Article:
Sunday, June 20, 2010

So the journey begins.

few months ago, Nathaniel and I happened upon a show on the Food Network entitled “The 100 Mile Challenge", and we were immediately fascinated by the concept of only eating locally grown/produced food. Inspired by those who took part in this challenge, we decided to embark upon our own mission to spend the summer only eating and drinking that which could be grown, foraged for, or otherwise produced within 100 miles of Toronto.

We started doing more research and were shocked to realise just how much of the food we eat on a daily basis is imported: as an example, even though Ontario strawberries are more than abundant at this time of year, most major grocery chains only carry those shipped in from Mexico. It was quite shocking to actually take a moment and consider the ecological footprint necessary to cart all of this over to us for our apparent convenience, when we could be supporting local farmers and food artisans instead.

As Nathaniel so succinctly put it,
“Essentially we're sourcing as though we're living 100 years ago, and importing from across the ocean just wasn't feasible." When we give pause and think about it, it's only been since the industrial revolution that we've had the means to transport luxury food items from across the world into our homes, and ingredients that were once considered rare and exquisite are now taken for granted. Very few of our Victorian Era ancestors would have had access to the foods we eat on a regular basis, so it's interesting to take a step back and perhaps emulate the sort of diet they would have had. There is also a great deal to be said for appreciating high-quality foods that are created with care by small-scale producers, rather than churned out en masse by industrial farms.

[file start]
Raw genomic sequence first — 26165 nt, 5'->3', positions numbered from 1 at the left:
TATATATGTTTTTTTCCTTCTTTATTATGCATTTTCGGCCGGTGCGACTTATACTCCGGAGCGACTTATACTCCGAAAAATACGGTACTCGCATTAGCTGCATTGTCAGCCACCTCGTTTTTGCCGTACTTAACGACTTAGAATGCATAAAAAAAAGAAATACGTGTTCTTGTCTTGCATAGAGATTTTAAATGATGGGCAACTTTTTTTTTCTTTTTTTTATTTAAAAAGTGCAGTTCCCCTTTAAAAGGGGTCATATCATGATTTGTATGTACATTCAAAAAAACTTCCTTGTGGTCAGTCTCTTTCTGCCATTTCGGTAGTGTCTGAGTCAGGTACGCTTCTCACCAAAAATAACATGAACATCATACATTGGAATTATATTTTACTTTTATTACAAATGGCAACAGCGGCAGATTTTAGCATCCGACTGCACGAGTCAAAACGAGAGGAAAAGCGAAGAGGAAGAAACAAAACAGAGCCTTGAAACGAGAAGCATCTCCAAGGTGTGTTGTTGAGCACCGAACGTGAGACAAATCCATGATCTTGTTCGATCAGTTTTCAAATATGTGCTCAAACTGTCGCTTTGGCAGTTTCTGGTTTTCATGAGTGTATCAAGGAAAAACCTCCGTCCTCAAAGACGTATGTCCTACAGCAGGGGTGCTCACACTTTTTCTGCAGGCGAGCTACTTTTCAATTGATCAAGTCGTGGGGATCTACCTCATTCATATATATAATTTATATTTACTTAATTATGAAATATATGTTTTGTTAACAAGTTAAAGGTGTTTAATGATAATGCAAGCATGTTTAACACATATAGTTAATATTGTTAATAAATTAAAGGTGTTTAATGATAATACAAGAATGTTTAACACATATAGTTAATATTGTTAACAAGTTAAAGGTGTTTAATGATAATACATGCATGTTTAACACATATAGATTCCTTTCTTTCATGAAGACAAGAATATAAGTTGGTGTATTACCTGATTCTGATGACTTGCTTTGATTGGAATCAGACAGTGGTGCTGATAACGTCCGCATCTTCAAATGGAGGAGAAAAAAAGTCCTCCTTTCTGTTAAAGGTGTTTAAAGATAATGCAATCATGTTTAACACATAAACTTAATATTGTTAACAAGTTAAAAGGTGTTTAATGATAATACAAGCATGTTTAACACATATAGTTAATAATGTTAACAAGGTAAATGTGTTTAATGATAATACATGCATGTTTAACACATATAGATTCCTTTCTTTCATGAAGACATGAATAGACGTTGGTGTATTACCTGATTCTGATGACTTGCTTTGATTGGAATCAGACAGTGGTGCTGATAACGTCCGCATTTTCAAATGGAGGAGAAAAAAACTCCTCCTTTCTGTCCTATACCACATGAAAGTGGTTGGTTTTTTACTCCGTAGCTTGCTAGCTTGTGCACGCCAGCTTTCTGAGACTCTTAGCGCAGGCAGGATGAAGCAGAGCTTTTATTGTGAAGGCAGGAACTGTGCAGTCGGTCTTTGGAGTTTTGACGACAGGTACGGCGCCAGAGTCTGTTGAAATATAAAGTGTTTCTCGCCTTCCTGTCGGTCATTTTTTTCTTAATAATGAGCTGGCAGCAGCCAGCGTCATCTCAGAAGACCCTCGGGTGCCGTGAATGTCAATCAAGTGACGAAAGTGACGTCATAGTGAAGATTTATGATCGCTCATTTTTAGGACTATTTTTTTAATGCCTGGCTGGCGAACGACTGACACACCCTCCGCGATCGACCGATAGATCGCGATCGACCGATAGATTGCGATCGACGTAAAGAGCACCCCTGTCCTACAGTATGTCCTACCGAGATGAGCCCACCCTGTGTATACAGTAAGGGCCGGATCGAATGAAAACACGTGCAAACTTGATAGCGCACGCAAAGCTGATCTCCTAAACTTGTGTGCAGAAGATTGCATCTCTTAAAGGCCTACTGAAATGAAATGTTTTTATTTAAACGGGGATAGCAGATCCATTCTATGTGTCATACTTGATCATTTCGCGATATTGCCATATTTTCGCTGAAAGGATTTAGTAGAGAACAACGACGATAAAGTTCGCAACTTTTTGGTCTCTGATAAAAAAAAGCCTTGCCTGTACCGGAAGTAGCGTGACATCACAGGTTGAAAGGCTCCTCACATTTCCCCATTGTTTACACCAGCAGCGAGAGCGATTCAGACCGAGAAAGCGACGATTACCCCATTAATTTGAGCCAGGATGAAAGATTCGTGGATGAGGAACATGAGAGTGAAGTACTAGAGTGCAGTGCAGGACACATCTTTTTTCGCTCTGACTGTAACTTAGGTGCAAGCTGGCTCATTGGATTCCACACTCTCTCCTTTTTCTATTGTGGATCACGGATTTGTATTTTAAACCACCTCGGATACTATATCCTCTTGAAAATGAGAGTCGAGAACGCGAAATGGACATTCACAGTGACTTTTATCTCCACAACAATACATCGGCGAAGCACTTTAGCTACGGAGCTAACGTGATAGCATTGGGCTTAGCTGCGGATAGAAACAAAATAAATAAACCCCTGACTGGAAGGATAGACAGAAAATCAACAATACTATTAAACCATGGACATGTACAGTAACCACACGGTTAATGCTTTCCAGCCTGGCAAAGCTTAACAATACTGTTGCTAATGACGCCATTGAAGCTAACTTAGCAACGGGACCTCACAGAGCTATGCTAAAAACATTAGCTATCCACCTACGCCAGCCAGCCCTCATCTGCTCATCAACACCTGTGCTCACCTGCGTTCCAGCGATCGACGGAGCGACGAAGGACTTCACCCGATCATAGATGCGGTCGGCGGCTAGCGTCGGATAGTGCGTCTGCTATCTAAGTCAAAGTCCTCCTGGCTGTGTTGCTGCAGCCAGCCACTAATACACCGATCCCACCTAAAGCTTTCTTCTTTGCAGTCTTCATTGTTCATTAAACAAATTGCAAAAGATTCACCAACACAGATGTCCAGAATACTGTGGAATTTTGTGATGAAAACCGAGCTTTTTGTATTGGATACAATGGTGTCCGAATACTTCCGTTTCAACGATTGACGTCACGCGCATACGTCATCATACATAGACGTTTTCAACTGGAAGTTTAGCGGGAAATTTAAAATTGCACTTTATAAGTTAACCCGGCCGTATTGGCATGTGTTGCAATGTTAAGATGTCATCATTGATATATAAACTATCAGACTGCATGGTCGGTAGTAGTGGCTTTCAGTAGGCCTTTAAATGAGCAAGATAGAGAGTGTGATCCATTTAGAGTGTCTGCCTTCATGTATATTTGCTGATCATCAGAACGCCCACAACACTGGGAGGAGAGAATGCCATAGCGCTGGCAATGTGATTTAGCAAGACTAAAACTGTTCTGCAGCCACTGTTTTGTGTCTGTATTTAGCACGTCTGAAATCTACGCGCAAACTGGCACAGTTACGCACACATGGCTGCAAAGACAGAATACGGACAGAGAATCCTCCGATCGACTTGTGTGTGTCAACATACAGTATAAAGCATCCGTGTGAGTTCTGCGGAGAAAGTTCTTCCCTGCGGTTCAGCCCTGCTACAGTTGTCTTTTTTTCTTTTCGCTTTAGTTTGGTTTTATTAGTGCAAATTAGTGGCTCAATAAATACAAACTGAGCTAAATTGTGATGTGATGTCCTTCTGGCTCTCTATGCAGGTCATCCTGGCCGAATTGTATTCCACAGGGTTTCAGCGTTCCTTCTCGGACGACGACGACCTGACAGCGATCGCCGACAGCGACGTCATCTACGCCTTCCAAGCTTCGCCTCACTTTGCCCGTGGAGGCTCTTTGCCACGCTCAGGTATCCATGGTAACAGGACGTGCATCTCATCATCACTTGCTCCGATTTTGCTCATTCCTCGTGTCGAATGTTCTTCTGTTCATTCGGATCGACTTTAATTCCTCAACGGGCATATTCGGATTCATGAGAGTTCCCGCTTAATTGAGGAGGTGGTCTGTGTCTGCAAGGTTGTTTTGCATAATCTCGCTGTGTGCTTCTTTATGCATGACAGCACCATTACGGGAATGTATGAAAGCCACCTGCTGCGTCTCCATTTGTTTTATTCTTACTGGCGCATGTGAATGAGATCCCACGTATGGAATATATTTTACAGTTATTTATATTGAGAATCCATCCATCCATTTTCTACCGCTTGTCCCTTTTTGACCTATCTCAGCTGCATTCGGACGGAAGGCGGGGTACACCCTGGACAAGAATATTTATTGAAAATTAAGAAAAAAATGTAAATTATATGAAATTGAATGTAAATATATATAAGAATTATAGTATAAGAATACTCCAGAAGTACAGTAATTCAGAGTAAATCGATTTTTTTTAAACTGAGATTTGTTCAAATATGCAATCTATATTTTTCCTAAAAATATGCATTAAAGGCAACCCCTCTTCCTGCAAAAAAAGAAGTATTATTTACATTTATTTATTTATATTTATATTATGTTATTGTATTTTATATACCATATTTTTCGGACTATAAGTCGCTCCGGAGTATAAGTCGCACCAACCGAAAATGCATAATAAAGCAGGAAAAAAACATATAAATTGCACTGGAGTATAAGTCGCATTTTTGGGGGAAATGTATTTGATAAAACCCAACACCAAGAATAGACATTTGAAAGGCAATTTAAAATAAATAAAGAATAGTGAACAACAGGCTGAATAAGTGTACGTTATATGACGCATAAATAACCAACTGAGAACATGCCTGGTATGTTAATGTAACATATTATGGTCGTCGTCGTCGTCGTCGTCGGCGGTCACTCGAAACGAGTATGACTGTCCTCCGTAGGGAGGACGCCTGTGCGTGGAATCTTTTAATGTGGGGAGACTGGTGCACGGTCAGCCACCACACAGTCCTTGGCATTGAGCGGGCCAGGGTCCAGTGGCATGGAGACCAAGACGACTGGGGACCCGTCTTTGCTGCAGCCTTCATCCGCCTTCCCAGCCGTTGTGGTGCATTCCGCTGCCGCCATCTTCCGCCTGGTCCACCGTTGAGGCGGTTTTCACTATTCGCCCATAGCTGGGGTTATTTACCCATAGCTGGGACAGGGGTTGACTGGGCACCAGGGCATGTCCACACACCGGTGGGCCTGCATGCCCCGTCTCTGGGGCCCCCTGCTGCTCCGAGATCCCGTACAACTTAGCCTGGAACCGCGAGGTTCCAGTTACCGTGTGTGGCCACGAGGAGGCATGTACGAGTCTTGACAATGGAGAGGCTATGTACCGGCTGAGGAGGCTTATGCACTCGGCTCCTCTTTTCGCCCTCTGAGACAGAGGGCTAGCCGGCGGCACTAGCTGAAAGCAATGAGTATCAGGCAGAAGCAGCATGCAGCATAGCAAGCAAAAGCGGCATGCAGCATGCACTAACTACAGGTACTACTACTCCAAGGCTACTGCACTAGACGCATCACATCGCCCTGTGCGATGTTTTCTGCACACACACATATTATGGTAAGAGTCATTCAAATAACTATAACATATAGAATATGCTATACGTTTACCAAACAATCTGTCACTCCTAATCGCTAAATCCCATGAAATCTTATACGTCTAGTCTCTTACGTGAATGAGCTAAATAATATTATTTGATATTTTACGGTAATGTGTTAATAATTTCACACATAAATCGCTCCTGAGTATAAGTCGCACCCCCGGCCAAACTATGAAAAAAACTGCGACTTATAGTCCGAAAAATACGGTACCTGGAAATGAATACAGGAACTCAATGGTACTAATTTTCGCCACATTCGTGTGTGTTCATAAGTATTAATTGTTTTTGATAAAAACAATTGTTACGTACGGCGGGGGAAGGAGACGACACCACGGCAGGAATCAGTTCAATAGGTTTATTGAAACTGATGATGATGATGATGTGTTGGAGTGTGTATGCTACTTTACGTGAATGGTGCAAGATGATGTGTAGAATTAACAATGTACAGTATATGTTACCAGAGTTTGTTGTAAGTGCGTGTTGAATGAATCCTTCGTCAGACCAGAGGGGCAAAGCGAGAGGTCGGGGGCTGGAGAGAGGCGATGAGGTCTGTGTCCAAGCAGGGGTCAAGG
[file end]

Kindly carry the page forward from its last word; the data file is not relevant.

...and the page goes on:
I have no illusions that this challenge is going to be a simple one.

We're approaching food preparation and consumption from an entirely new angle, and in many ways we'll be on an incredibly steep learning curve. In terms of our cooking styles and preferences, both of us have been very dependent on ingredients and spices that are imported from far-off climes
( avocado, cumin, lemons, and pepper are just a few that come to mind ), but I've never been one to back away from something just because it might be difficult. We're going to chronicle our journey here, with all of its ups and downs ( hopefully more of the former than the latter! ) and with any luck, perhaps we'll be able to inspire some other folks along the way.


Cananada June 30, 2010 at 10:47 PM  

Inspiring, much.
You guys are amazing.
Thank you.

Catherine (Cate) July 2, 2010 at 10:30 AM  

<3 Thank YOU!!!